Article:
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Federal Pandemic Jobless Benefits Ending Despite Rising COVID-19 Cases

Millions of unemployed workers will be kicked off federal pandemic unemployment assistance (PUA) on Saturday (Sept. 4), even though the return to work is backsliding amid the escalating number of COVID-19 cases due to the delta variant, CNBC and other news outlets reported on Tuesday (Aug. 31).

PUA was sanctioned by Congress last March as the pandemic took hold. The extra benefits were an expansion of traditional unemployment allowances to help households hang on as the economy largely tanked. 

Pandemic benefits were prolonged twice during COVID-19, amid changing classifications of who was eligible, such as gig workers and independent contractors. Without congressional intervention, the additional assistance will end this weekend. 

See also: US Chamber of Commerce Calls for End of Boosted Unemployment

An estimated 8.8 million people across the country will lose benefits altogether, according to the think tank The Century Foundation, while some three million will see benefits drop $300.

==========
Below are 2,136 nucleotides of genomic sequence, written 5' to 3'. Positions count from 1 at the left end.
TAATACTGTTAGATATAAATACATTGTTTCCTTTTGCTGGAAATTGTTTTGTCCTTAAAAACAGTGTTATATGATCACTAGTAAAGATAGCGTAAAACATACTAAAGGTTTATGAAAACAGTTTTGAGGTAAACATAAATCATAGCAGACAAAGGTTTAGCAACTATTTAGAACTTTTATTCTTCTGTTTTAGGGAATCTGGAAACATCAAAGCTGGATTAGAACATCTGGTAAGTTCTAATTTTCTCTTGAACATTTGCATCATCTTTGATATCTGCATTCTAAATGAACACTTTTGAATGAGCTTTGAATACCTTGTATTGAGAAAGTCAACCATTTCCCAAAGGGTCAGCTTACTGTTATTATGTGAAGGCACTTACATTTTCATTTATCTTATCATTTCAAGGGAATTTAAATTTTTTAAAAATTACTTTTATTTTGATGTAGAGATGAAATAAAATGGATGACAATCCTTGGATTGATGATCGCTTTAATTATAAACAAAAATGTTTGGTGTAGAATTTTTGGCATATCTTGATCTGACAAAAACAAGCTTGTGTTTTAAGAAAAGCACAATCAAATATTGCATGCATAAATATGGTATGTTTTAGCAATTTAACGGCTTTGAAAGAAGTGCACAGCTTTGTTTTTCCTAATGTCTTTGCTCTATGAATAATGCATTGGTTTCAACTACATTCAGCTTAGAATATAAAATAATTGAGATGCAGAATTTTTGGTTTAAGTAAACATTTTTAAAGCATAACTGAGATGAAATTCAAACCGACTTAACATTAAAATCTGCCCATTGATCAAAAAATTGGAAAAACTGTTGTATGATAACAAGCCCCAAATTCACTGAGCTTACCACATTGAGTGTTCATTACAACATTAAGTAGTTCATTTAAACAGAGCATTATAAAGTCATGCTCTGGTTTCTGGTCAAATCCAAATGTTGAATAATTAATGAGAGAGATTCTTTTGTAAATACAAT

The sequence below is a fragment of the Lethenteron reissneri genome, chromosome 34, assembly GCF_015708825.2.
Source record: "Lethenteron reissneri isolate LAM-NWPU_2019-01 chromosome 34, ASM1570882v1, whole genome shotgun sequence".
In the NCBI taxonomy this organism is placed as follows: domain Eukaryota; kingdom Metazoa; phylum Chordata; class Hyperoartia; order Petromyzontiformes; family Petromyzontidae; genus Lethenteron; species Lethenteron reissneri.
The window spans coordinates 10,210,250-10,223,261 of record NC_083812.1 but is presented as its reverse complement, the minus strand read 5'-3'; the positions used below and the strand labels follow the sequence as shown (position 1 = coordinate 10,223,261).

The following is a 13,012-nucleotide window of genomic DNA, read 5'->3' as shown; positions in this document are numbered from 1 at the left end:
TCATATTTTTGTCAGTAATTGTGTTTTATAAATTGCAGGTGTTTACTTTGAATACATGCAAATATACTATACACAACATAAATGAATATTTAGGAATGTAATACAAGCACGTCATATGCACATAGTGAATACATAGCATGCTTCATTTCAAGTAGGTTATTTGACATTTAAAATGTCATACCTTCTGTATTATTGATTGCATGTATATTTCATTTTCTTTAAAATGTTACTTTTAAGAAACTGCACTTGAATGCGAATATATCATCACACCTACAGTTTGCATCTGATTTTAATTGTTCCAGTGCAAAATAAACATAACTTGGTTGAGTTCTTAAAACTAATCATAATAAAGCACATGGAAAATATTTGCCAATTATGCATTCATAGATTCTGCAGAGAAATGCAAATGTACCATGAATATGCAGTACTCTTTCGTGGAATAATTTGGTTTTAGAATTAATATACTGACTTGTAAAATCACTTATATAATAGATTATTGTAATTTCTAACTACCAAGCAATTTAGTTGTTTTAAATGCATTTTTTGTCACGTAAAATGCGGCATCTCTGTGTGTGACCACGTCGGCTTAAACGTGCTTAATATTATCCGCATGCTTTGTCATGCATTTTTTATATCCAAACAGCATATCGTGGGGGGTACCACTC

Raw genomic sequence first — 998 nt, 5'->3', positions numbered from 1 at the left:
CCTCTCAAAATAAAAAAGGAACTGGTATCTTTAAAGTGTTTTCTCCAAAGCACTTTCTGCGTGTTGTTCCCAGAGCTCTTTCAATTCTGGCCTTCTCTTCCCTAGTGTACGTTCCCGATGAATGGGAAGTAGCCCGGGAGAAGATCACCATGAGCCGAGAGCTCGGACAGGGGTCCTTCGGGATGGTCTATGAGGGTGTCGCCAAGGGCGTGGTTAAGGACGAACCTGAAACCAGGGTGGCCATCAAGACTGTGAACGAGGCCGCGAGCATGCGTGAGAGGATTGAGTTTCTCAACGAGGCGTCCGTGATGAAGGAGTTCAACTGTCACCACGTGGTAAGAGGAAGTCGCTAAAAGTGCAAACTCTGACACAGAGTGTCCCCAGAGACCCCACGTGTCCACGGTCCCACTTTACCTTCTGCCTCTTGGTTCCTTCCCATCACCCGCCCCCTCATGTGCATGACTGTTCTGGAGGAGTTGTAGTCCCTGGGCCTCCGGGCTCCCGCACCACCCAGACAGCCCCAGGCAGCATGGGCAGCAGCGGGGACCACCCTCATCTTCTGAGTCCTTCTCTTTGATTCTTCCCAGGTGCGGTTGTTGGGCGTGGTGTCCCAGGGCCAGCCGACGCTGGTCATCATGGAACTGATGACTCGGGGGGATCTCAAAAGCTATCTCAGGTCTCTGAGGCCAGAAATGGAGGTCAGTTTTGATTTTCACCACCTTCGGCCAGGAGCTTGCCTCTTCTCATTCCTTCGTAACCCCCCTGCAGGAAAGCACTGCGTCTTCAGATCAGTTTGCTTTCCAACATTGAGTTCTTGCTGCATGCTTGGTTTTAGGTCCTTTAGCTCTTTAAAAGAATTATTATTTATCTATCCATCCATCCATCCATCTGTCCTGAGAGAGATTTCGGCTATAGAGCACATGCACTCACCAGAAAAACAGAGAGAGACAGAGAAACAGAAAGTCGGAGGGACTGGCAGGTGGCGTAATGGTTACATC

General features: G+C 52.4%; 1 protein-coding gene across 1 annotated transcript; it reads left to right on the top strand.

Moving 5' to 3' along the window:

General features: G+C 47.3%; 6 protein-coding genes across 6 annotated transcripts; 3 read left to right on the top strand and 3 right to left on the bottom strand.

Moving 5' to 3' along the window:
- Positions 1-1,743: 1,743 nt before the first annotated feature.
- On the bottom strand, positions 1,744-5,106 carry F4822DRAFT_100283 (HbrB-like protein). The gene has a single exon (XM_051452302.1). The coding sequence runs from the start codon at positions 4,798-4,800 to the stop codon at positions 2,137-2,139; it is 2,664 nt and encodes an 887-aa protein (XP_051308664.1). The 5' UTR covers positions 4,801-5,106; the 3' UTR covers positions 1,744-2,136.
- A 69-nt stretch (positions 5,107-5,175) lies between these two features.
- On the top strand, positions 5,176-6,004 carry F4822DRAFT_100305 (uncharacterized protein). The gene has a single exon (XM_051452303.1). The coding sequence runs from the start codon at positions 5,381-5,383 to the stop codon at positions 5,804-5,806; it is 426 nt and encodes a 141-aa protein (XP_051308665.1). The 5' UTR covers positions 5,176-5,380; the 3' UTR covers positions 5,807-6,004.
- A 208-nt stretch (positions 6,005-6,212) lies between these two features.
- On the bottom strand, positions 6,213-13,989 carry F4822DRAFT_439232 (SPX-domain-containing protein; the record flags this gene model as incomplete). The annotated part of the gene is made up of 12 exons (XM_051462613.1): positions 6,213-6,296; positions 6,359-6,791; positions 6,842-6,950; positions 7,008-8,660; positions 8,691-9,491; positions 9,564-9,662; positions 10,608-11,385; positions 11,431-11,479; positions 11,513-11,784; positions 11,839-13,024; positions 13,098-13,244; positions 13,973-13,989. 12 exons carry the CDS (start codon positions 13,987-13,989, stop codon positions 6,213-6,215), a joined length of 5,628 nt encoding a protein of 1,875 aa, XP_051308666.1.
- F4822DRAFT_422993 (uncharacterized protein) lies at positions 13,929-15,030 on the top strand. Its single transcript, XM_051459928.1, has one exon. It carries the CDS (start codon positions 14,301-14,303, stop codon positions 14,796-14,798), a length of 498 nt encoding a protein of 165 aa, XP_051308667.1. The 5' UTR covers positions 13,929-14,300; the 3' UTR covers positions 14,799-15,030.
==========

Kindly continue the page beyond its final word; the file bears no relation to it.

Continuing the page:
Data from the Bureau of Labor Statistics (BEA) indicated that the average person would receive about $321 without the PUA, roughly 38 percent of whatever constituted their wage before being laid off, according to reports.

“We’re cutting benefits off when many, many individuals are still relying on them,” according to Till von Wachter, an economics professor at the University of California Los Angeles and director of the California Policy Lab, CNBC reported.

“This is sort of a recurring problem in American recessions. We ask politicians to come up with benefit programs, and they set end and start dates,” he added. “They’re set in advance and have nothing to do with how the economy is.”

See also: COVID Concerns Trigger 1.1% Slump in July Retail Sales amid Swirl of Conflicting Factors

The termination of PUA benefits is supported by many, including the White House, as worker shortages persist while an estimated 832,000 new positions have been added every month since May. The unemployment rate has now dropped to 5.4 percent, an indication that the U.S. economy is bouncing back.

See also: New Jobless Claims Inch up as Delta Soars and Labor Shortage Continues

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